Background. Studies investigating plasma Aß levels in patients with sporadic Alzheimer's disease (AD) yielded discrepant results. Some authors reported no difference between plasma concentrations of Aß1-42 and Aß1-40 in sporadic cases of AD as compared to controls, while others found increased levels of Aß1-42 in at least some AD patients. The results of several recent studies suggest that elevated plasma Aß1-42 levels may be detected several years before the onset of symptoms, though the value of that effect in predicting progression to dementia in subjects with mild cognitive impairment (MCI) is unknown. Finally, it has been proposed that plasma Aß levels increase merely with age and are neither sensitive to nor specific for AD or MCI.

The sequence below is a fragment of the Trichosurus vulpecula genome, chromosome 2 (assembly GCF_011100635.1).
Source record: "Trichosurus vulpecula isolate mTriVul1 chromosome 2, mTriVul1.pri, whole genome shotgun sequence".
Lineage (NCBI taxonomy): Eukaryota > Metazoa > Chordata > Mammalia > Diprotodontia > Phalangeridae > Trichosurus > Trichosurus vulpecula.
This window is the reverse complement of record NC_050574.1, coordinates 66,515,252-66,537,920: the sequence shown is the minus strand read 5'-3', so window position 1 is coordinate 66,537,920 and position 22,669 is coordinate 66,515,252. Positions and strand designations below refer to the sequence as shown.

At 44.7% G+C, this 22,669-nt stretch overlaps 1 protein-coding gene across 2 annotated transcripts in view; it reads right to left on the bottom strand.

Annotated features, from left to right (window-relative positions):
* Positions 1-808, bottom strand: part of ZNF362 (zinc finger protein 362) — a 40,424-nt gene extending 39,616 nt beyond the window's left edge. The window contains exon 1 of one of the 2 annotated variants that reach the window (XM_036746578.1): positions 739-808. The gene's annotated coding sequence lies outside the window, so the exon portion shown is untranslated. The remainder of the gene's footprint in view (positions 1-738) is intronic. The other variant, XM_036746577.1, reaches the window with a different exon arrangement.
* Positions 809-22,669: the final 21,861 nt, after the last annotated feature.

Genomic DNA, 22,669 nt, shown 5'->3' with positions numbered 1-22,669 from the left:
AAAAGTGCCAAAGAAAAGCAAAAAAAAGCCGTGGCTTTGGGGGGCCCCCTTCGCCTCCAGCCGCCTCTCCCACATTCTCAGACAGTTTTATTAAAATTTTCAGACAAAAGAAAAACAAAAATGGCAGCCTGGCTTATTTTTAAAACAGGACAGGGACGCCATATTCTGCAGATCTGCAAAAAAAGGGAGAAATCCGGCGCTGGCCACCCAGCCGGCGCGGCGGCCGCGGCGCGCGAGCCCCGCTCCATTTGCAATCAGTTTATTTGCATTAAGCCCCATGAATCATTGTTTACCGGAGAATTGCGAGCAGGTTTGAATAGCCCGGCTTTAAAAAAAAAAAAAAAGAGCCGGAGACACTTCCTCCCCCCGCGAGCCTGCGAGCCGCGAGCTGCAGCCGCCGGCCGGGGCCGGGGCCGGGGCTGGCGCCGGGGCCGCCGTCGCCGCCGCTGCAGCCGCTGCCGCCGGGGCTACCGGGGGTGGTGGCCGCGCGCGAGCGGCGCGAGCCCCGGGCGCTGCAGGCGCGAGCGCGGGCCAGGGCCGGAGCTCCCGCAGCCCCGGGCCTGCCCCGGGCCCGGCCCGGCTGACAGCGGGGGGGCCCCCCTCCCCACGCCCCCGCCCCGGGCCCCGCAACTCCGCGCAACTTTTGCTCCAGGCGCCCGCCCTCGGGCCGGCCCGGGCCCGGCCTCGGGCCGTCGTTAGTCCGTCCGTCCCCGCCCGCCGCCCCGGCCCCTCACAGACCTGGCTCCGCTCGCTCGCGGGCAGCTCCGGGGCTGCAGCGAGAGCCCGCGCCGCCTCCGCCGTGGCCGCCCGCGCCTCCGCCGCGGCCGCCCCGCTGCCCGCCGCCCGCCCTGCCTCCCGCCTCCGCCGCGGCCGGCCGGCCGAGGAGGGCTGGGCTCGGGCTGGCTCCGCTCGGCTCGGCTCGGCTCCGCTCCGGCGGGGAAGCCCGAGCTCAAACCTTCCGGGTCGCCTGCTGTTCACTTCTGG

Method. Plasma levels of Aß1-40 and Aß1-42 were measured in 54 AD patients, 39 MCI subjects and 35 controls using a commercially available ELISA.
Results. Mean plasma Aß1-42 levels were significantly higher in the MCI group as compared to both AD patients (p<0.001) and controls (p<0.001). Levels of Aß1-40 did not differ between the groups. In contradistinction to some earlier reports no correlations were noted between Aß species levels and either age or MMSE scores. Employing the ROC curve analysis we found that the maximum accuracy in discriminating MCI subjects from both controls and AD subjects was achieved using the cut-off value of 3.8.
Conclusions. Although mean plasma levels of Aß peptides differentiate between AD, MCI and control subjects, their usefulness in differential diagnosis of AD is doubtful. Further studies are needed to establish the value of Aß levels in identifying patients with mild cognitive impairment and (possibly) in predicting their progression to clinically overt AD.